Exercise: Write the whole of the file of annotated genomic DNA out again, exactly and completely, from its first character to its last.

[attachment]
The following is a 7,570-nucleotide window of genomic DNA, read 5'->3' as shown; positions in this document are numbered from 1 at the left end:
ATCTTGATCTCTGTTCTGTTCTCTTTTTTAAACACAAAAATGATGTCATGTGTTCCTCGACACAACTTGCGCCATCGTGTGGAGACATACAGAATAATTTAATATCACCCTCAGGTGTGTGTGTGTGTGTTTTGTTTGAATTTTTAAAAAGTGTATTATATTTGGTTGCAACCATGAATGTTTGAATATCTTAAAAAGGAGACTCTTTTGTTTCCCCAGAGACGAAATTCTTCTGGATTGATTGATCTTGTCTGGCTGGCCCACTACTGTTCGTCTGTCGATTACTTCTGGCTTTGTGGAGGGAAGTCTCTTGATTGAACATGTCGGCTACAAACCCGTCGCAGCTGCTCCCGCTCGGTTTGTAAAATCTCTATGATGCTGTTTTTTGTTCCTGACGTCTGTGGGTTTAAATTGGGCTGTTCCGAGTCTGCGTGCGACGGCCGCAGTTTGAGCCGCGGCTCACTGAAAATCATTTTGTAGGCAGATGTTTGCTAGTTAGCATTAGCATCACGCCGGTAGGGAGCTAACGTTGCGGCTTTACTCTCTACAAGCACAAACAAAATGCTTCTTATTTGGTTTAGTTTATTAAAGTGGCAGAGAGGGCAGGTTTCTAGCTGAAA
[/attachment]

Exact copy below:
The following is a 7,570-nucleotide window of genomic DNA, read 5'->3' as shown; positions in this document are numbered from 1 at the left end:
ATCTTGATCTCTGTTCTGTTCTCTTTTTTAAACACAAAAATGATGTCATGTGTTCCTCGACACAACTTGCGCCATCGTGTGGAGACATACAGAATAATTTAATATCACCCTCAGGTGTGTGTGTGTGTGTTTTGTTTGAATTTTTAAAAAGTGTATTATATTTGGTTGCAACCATGAATGTTTGAATATCTTAAAAAGGAGACTCTTTTGTTTCCCCAGAGACGAAATTCTTCTGGATTGATTGATCTTGTCTGGCTGGCCCACTACTGTTCGTCTGTCGATTACTTCTGGCTTTGTGGAGGGAAGTCTCTTGATTGAACATGTCGGCTACAAACCCGTCGCAGCTGCTCCCGCTCGGTTTGTAAAATCTCTATGATGCTGTTTTTTGTTCCTGACGTCTGTGGGTTTAAATTGGGCTGTTCCGAGTCTGCGTGCGACGGCCGCAGTTTGAGCCGCGGCTCACTGAAAATCATTTTGTAGGCAGATGTTTGCTAGTTAGCATTAGCATCACGCCGGTAGGGAGCTAACGTTGCGGCTTTACTCTCTACAAGCACAAACAAAATGCTTCTTATTTGGTTTAGTTTATTAAAGTGGCAGAGAGGGCAGGTTTCTAGCTGAAA